Believe it or not, the biggest challenge of being a freelance writer isn’t finding new clients. It’s finding time to actually do the writing. At least, it is when you also work full-time. When I first started landing freelance writing jobs, I was dismayed by how long it took me to even finish a 500-word project. I simply did not know how to write faster.
That’s because in the beginning, I didn’t have a structured approach to writing articles. I would try to “write pretty” when all I had to work with was an (intimidating) blank page.
I would think long and hard about the structure, grammar, and flow of words before I even attempted to write a sentence.
Eventually, I realized that I would have to figure out how to write faster if I was going to continue to freelance, blog, and work full-time. I have since developed a method that involves breaking the process into several, relatively short steps.
Instead of trying to tackle an article all at once, I break up the task into five shorter phases:
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Some freelance writing jobs require you to write about predetermined topics, but many gigs require you to come up with all the topics yourself. Brainstorming is great for strengthening your creativity muscle and the more you do it, the better you get at generating new ideas!
The trick to brainstorming is to completely do away with censorship and go into it understanding that no concept or thought is “too stupid” to write down. Just let the words or ideas flow out and don’t worry about sticking to a certain train of thought or categorizing.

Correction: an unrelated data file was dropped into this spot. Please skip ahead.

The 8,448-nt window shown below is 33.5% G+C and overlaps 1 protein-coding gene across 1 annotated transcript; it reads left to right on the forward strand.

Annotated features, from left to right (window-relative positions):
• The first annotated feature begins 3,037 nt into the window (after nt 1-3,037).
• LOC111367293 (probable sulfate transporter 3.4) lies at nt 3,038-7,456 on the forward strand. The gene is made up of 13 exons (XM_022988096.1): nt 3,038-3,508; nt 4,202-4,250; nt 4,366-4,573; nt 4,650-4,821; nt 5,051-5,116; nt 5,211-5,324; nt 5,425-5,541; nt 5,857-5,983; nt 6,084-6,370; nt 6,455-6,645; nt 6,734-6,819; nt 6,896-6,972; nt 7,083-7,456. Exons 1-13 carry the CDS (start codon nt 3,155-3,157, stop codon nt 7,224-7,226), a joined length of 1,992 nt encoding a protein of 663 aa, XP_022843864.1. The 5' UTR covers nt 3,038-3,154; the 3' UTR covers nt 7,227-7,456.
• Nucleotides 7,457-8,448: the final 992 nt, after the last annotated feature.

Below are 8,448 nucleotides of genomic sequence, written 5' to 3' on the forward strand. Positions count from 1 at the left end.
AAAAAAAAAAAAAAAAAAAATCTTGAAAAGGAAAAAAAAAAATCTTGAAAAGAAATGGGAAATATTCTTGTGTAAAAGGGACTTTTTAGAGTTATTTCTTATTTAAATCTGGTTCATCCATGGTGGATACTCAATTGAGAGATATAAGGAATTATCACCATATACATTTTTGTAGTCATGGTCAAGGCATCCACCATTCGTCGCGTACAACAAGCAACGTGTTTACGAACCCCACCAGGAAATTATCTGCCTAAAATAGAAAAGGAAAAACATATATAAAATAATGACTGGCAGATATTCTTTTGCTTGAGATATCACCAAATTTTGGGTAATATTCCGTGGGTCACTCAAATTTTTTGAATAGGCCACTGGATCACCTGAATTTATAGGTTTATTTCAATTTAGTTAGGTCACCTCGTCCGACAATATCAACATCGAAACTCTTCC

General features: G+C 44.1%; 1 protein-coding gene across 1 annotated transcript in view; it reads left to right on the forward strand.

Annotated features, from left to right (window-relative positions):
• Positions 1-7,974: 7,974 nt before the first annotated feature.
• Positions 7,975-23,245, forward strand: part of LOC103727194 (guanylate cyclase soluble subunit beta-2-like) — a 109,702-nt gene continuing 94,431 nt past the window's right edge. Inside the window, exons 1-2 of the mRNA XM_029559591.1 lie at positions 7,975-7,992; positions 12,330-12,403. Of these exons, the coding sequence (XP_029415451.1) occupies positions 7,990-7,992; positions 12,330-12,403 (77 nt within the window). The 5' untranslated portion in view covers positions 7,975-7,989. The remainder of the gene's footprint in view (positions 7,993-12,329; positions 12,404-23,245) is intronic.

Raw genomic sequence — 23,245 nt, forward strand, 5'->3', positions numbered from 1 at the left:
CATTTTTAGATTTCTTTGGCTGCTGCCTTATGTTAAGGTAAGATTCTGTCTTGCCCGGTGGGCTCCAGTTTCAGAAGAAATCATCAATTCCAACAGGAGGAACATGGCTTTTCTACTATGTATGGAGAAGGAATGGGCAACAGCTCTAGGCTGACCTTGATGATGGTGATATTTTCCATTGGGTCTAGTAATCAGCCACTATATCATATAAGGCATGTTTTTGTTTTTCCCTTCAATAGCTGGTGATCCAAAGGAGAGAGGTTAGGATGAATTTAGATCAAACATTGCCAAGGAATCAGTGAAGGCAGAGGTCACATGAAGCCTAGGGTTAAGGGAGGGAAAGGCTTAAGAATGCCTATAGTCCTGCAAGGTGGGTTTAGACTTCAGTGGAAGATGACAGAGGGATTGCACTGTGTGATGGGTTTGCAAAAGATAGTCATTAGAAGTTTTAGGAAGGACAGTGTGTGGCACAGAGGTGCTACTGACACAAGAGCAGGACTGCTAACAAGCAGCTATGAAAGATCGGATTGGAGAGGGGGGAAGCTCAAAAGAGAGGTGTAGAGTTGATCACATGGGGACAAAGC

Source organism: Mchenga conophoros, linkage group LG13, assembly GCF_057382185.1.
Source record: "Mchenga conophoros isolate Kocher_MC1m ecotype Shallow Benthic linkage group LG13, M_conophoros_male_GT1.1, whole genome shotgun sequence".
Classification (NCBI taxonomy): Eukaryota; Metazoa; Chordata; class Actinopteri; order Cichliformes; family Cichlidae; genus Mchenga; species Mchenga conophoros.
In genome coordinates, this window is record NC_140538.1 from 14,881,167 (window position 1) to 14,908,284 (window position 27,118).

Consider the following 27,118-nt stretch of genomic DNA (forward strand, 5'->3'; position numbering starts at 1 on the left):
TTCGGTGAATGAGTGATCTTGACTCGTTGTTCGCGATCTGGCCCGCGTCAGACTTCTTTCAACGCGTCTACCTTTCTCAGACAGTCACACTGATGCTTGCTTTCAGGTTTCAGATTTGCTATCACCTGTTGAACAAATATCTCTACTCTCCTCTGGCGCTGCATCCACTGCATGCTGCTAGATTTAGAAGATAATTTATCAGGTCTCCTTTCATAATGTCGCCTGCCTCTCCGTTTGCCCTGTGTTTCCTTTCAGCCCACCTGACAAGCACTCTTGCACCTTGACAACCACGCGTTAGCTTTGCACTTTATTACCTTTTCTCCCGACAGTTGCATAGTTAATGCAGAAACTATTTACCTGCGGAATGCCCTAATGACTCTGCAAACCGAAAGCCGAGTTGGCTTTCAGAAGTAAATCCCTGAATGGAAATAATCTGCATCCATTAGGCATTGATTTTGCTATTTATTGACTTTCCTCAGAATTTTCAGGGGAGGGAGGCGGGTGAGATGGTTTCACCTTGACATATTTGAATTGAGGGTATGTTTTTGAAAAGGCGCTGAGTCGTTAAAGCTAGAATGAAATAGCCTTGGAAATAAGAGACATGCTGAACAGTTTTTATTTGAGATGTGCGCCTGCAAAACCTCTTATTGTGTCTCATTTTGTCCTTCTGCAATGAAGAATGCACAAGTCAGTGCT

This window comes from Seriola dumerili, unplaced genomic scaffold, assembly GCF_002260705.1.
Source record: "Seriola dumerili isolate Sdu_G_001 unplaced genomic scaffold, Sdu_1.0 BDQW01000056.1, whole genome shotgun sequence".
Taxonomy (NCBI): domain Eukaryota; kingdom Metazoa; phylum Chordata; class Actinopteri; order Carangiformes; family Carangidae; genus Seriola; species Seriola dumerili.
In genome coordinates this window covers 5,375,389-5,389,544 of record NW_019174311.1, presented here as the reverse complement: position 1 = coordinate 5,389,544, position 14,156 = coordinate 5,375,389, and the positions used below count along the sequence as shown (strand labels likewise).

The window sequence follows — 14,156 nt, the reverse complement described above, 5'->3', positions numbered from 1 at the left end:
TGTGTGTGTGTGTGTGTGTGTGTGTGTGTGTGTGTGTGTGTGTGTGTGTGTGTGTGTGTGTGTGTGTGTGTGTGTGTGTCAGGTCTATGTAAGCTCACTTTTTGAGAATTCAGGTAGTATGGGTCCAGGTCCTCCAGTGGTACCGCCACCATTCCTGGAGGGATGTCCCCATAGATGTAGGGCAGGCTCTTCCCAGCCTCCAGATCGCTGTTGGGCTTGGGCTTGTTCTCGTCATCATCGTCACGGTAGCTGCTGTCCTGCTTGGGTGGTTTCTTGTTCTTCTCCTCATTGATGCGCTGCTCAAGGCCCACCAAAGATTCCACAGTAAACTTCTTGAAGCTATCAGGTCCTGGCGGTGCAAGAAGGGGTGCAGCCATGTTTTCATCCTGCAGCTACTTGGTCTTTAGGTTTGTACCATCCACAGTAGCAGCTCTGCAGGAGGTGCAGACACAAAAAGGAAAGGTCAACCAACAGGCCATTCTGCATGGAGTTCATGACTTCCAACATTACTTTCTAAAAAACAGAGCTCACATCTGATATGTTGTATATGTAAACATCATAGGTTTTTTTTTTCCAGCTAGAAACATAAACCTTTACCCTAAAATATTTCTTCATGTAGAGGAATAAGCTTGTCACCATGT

There’s a number of ways to brainstorm, but I like to just jot things down on a piece of paper or in bullet point form in a Google doc. I keep these sessions to no more than 15 minutes.
Afterwards, I use Trello to organize my ideas by giving each one it’s own “Card” and then grouping connective concepts together on a “List.”
Typically a day or so after my brainstorming session, I’ll come back to my Trello board with fresh eyes and usually it’s pretty apparent which idea I should go with.
At this stage, I will type out a very basic outline for what I’m trying to cover in the article. This consists of just headings and perhaps one or two bullet points for each. I try to come up with as many headings as I can.
Later on in the process, I pare them down or consolidate them to into just the most pertinent talking points. This process takes maybe ten minutes.
It’s always a good idea to infuse facts and statistics into articles for credibility, and most freelance writing jobs require you to cite your sources anyway. So I read up on what I’m writing about before I start drafting the article.
Anytime I find information that I want to include, I will save the link of the web page it’s on, and put it at the bottom of my draft with a note to summarize what it is.
This is also when I start doing a little SEO research. I use Neil Patel’s Ubersuggest to find keywords and phrases that are high volume, but not so competitive that I can’t rank for them. I found this tool a few months ago and it’s an invaluable resource for anyone who is writing online content. (And it’s totally free to use!)
I don’t spend a ton of time on this phase either, usually around twenty minutes or so, but sometimes longer if it’s a subject I don’t know as much about. (How to write faster pro tip: Pitching freelance writing jobs that are in a niche you already know a lot about helps keep the time you spend researching to a minimum!)